Welcome to winter quarter
As we begin the new quarter, Stanford President Marc Tessier-Lavigne shares some context around the university’s decision-making regarding the omicron variant and expresses gratitude for our community’s adaptability, partnership and perseverance.
Dear Stanford community,
At the start of each academic quarter, I like to share my reflections with our community as I welcome everyone back. In normal times, there is much to be energized and excited about. And while that remains true, over the past week the attention of our community has understandably been drawn to the current surge in COVID infections, and I have received many inquiries about how we are viewing the current situation. So today, I’d like to share some details about how we are thinking about the Omicron variant and provide additional context around what is guiding our decision-making in this moment.
As you know, the transmissibility of the Omicron variant is driving a surge in COVID cases around the world, and at Stanford we are now seeing the highest case numbers of the entire pandemic. Nevertheless, it is important to recognize that we are in a very different place than we were last winter, amid another surge in cases. We remain concerned and prepared for severe cases, especially among the unvaccinated and those with other medical conditions. But because of the apparently milder disease caused by this variant for those who are vaccinated, and given our high degree of vaccination, the risk of severe illness and hospitalization is much lower for the vast majority of our community at this moment than it was a year ago.
Instead, many of the challenges we are grappling with at this time are primarily logistical. Public health guidance continues to call for an isolation period for individuals who test positive for COVID-19, in order to limit further transmission. Therefore, a major focus for us has been providing isolation space for students who test positive while also helping those students keep up with their studies, and supporting a full return to in-person academic activities later this month. This is especially logistically complex at the undergraduate level, due to the congregate living setting for most undergraduates.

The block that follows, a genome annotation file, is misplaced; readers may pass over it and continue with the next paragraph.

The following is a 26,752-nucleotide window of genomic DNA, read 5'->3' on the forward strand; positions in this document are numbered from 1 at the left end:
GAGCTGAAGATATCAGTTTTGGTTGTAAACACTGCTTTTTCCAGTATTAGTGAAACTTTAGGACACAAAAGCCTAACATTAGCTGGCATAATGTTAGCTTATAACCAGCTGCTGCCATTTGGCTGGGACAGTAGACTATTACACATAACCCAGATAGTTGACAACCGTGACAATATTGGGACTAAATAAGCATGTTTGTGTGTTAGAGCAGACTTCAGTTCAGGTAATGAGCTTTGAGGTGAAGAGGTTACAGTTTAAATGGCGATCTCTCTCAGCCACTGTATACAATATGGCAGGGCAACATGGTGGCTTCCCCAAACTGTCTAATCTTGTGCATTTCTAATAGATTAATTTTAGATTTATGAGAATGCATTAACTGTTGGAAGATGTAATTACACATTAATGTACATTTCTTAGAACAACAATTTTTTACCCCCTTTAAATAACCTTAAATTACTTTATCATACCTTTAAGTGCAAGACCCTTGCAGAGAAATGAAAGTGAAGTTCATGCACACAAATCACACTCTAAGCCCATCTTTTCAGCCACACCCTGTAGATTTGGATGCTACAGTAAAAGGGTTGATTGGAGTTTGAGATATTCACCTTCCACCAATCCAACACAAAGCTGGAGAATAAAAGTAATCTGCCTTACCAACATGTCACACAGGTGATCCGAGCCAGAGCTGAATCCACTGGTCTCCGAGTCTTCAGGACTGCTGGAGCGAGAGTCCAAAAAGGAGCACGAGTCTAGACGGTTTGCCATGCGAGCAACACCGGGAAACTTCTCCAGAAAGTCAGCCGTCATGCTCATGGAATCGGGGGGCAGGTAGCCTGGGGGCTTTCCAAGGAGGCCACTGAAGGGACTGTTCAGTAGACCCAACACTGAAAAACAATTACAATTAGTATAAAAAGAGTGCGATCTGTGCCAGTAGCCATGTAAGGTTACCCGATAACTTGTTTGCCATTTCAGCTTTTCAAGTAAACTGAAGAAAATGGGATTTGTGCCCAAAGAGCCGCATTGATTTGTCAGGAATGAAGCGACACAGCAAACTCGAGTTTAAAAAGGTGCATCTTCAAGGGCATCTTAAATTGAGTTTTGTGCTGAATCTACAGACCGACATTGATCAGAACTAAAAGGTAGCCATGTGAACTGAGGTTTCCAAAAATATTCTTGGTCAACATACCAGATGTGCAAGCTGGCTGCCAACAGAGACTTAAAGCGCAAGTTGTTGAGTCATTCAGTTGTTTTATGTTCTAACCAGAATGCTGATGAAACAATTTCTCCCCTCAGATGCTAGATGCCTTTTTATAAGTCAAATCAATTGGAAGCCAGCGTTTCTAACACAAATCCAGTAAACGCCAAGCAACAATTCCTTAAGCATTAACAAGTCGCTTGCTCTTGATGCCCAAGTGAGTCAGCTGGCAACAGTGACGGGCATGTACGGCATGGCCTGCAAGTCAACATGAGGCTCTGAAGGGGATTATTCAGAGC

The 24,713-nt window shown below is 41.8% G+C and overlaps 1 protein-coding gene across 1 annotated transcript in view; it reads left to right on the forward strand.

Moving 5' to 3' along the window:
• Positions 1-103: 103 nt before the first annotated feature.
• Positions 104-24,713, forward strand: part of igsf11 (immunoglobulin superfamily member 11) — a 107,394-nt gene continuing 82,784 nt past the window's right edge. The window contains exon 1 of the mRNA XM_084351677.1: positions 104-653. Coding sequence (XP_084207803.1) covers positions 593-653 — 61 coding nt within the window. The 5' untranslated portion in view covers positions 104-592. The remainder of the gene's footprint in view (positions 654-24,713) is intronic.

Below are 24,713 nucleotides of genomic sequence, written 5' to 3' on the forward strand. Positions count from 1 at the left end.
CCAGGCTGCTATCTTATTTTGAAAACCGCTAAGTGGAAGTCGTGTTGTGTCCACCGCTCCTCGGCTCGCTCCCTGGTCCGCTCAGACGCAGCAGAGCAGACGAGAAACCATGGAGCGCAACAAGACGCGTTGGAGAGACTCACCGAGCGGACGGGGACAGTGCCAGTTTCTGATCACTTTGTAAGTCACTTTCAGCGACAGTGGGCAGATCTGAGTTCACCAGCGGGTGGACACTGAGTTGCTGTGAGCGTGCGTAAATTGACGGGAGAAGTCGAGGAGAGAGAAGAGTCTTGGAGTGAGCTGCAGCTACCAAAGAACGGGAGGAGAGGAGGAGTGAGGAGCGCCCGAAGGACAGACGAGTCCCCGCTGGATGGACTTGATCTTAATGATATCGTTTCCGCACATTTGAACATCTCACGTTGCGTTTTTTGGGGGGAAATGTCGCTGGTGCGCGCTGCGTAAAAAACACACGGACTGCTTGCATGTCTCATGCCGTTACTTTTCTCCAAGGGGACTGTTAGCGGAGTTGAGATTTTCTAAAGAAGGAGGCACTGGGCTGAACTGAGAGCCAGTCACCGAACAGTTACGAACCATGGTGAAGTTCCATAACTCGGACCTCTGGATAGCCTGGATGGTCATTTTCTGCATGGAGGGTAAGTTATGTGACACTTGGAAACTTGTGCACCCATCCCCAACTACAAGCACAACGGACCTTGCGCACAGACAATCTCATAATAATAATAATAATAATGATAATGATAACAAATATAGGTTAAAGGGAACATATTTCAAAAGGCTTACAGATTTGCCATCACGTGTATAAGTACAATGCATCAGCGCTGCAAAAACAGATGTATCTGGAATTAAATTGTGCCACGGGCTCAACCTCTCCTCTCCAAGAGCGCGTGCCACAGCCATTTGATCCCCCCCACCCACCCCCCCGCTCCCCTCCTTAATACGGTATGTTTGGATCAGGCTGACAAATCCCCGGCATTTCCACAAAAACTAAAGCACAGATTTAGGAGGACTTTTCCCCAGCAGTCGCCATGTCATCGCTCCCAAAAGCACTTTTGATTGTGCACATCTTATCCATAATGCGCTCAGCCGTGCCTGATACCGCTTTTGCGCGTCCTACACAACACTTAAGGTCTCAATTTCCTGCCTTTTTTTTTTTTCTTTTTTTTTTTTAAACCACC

These goals informed our decision to introduce several new measures in the past week, including a phased start to in-person instruction, changes to our isolation strategy, and short-term limitations on campus events and gatherings. I deeply appreciate the willingness of our community members to adapt to these changes, which require some sacrifice. I’m grateful to both students and instructors for their flexibility as we begin the quarter with a period of online instruction. I also want to offer a special thank you to our staff members, who have worked tirelessly to support a challenging and evolving student return process, as well as those working in our health care system, who are managing rising cases from our region.
I also want to acknowledge that the pandemic continues to affect all of us in different ways, as it has from the very beginning. I have heard from members of our community who are eager to get back to in-person activities more rapidly than we have planned, as well as others who would prefer to see remote learning extended even longer. Some are concerned about the toll that renewed isolation is taking on some students; others are concerned about the safety of vulnerable loved ones or are juggling additional family responsibilities amid the new surge; and yet others are navigating staff shortages – all concerns that we recognize and share. We are doing our best to account for the many varied situations that our community members find themselves in, and I encourage you to be understanding and flexible with one another, as you have been throughout the pandemic.
After nearly two years of contending with the pandemic, this surge is disappointing, and the next weeks will continue to challenge us. But I’m also hopeful that Omicron infections will peak soon – as models suggest they will – and that we will return to a more normal campus experience before long. Like previous surges, this demanding period will pass, and being together in person will energize and rejuvenate us. Our experiences over the past two years have given us the knowledge, the tools, and the resolve to face this moment.
As we begin the new quarter, I am more grateful than ever for our community. Thank you for all you are doing to support one another and sustain our mission through this challenging time. I’m deeply grateful for your adaptability, your partnership, and your perseverance as we deal with the current surge.
Thank you, and I wish you the best for a new quarter and a new year.